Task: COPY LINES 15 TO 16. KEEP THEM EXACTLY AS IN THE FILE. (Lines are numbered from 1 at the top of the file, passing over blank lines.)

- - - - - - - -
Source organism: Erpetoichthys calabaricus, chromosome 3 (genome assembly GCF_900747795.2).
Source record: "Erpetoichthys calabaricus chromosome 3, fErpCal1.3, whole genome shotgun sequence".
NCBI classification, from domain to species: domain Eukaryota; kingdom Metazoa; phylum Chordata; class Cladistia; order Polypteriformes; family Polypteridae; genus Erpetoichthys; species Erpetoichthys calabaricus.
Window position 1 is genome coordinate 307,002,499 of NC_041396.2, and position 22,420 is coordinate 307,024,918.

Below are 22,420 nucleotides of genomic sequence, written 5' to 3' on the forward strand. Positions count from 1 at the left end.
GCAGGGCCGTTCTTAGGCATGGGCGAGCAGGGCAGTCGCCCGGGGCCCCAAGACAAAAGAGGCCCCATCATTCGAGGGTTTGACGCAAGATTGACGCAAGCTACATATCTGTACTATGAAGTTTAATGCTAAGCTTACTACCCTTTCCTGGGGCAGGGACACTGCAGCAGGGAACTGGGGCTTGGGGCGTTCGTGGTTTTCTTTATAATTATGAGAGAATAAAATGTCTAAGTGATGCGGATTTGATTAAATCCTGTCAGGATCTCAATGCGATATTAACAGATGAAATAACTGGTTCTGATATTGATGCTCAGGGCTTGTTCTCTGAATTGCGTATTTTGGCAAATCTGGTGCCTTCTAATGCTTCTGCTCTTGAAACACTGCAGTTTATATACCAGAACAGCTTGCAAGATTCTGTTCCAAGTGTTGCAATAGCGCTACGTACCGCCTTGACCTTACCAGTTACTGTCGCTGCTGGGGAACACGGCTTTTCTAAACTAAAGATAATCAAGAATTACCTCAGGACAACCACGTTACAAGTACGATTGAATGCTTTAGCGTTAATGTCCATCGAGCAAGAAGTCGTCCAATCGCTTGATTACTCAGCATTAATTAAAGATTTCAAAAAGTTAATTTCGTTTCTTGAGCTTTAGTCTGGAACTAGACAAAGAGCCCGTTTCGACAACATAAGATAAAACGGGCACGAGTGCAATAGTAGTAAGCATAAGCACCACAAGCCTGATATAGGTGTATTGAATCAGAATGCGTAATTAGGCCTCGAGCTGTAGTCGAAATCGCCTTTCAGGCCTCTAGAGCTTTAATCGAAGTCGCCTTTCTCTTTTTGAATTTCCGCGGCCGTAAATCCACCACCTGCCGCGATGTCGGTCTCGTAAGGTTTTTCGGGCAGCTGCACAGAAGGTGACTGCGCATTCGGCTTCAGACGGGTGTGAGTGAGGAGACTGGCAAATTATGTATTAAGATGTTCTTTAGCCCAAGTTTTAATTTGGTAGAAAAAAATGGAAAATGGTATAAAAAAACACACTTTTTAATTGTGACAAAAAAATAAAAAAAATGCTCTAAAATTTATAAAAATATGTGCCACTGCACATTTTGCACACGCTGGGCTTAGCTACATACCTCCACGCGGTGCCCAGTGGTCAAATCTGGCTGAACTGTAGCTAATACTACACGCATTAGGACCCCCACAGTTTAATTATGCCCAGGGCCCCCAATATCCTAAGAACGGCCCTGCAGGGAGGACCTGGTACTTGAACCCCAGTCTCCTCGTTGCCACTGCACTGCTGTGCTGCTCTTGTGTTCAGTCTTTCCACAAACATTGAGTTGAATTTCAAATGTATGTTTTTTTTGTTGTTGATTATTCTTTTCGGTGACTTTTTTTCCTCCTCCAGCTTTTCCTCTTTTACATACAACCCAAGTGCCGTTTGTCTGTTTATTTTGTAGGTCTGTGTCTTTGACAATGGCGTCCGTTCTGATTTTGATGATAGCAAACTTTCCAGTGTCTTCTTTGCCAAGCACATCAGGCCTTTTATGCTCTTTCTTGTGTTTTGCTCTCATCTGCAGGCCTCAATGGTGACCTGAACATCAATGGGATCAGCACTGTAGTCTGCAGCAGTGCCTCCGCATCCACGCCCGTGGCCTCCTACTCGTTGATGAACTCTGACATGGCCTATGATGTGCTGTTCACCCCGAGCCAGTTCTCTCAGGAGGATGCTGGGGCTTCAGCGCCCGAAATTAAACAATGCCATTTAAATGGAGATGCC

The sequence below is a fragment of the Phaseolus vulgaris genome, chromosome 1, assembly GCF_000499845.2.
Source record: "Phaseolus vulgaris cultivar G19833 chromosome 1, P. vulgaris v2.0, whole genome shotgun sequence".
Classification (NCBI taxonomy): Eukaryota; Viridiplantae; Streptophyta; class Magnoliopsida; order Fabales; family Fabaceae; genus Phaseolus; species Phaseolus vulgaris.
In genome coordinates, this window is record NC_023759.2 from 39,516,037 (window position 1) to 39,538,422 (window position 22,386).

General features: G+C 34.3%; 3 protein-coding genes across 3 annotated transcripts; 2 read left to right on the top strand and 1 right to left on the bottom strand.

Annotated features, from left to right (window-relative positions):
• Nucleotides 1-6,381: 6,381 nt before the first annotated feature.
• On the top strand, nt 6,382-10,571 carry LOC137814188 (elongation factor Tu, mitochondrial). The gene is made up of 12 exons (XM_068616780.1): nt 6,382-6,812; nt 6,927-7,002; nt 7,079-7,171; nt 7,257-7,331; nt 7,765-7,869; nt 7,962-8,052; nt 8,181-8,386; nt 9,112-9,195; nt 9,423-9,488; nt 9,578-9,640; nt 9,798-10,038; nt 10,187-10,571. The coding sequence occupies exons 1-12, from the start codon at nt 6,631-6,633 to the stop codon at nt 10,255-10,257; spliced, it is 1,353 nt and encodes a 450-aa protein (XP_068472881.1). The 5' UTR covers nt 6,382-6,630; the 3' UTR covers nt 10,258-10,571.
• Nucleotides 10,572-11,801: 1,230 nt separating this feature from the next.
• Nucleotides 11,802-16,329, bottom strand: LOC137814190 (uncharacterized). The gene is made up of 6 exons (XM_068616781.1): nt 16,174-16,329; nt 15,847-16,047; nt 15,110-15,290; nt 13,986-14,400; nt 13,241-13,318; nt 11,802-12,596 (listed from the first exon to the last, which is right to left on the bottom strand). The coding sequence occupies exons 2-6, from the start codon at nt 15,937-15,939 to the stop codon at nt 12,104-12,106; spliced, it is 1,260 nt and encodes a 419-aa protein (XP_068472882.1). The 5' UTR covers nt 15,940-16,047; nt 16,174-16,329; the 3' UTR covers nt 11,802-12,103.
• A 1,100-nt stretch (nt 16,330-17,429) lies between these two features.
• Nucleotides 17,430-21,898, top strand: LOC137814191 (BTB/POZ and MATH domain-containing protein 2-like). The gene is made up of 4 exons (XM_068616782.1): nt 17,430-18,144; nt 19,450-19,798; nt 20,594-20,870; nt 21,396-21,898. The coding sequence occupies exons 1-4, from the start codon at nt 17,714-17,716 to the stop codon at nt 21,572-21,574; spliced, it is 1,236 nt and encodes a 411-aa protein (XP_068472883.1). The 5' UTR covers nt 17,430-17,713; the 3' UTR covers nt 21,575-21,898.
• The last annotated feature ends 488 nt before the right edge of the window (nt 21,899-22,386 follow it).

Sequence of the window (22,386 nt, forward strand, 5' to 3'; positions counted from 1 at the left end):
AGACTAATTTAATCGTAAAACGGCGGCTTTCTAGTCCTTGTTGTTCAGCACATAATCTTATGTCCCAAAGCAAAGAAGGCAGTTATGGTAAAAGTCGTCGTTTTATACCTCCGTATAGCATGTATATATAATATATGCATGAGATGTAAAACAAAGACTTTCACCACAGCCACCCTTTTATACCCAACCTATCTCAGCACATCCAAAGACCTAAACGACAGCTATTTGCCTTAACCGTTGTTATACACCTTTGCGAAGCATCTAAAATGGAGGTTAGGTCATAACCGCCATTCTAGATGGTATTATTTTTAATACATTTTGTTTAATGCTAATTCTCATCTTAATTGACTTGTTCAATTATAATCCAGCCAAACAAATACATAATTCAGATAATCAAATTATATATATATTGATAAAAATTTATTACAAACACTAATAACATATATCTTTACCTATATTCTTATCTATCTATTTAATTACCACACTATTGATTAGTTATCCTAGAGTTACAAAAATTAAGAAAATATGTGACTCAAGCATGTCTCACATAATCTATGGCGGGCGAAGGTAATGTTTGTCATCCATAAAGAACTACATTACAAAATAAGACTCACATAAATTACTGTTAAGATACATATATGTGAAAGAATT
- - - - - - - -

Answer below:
• Nucleotides 10,572-11,801: 1,230 nt separating this feature from the next.
• Nucleotides 11,802-16,329, bottom strand: LOC137814190 (uncharacterized). The gene is made up of 6 exons (XM_068616781.1): nt 16,174-16,329; nt 15,847-16,047; nt 15,110-15,290; nt 13,986-14,400; nt 13,241-13,318; nt 11,802-12,596 (listed from the first exon to the last, which is right to left on the bottom strand). The coding sequence occupies exons 2-6, from the start codon at nt 15,937-15,939 to the stop codon at nt 12,104-12,106; spliced, it is 1,260 nt and encodes a 419-aa protein (XP_068472882.1). The 5' UTR covers nt 15,940-16,047; nt 16,174-16,329; the 3' UTR covers nt 11,802-12,103.